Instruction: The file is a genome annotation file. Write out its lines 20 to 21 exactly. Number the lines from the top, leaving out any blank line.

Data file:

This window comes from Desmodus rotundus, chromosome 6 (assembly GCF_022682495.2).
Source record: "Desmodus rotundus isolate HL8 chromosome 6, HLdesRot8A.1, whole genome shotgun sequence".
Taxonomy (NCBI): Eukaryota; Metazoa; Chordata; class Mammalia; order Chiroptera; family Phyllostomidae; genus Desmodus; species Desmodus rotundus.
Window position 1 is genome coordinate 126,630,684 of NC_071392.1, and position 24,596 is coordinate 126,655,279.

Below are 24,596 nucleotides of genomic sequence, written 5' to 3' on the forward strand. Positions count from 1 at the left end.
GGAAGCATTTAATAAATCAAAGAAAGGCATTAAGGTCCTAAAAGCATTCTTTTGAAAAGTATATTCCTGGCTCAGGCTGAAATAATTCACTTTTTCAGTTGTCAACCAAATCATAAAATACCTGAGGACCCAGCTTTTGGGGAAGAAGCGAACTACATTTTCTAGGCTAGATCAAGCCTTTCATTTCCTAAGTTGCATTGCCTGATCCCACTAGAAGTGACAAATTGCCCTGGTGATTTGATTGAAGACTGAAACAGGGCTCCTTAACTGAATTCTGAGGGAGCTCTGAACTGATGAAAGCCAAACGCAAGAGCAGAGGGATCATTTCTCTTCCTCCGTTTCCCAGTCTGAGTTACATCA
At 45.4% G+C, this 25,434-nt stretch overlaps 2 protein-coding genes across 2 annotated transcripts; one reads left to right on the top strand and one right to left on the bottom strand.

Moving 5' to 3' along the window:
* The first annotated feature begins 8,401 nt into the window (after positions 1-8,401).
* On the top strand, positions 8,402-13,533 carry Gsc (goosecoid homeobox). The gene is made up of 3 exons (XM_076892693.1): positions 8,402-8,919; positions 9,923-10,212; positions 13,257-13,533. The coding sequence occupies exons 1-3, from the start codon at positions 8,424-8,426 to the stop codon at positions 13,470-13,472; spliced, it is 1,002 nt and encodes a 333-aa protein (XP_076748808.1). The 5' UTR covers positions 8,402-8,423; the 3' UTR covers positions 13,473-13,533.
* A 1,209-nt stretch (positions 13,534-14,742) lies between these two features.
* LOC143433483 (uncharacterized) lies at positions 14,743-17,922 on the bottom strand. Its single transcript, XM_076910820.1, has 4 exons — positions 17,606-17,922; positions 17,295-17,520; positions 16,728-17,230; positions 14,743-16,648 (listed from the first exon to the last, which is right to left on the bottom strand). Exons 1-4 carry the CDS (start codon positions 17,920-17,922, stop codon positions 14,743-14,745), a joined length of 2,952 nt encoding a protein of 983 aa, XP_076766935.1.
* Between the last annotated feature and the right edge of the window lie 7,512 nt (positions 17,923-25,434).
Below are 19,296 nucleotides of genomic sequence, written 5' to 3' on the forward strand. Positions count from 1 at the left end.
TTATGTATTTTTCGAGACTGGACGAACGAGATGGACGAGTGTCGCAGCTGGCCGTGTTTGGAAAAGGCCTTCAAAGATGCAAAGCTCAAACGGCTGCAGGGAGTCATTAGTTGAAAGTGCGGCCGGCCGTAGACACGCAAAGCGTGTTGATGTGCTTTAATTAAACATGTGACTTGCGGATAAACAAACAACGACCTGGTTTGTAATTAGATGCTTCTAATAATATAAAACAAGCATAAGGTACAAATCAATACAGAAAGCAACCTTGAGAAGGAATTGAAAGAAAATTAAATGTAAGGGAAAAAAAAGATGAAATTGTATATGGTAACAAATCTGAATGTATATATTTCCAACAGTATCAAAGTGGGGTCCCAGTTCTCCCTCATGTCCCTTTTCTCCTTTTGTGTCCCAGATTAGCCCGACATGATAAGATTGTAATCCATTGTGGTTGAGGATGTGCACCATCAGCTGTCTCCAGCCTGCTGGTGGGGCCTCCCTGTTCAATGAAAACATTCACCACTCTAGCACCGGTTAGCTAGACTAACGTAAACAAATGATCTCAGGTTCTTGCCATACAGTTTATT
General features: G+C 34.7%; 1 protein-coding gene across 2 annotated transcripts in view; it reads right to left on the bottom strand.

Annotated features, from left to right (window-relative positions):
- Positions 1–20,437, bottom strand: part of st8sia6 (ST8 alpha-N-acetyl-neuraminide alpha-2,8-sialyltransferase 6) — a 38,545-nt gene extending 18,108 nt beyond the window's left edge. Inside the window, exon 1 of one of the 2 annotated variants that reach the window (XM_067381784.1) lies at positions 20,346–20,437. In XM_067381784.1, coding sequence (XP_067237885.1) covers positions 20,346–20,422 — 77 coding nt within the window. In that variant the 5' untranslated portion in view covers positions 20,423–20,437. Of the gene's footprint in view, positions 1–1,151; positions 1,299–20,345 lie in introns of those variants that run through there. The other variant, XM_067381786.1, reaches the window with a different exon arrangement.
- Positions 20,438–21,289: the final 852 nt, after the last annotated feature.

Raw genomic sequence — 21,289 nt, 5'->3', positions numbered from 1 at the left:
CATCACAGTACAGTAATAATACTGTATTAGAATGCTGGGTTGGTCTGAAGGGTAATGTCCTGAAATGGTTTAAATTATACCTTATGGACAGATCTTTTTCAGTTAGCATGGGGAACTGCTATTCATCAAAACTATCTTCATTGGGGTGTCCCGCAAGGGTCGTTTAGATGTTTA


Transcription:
Raw genomic sequence — 21,289 nt, 5'->3', positions numbered from 1 at the left:
CATCACAGTACAGTAATAATACTGTATTAGAATGCTGGGTTGGTCTGAAGGGTAATGTCCTGAAATGGTTTAAATTATACCTTATGGACAGATCTTTTTCAGTTAGCATGGGGAACTGCTATTCATCAAAACTATCTTCATTGGGGTGTCCCGCAAGGGTCGTTTAGATGTTTA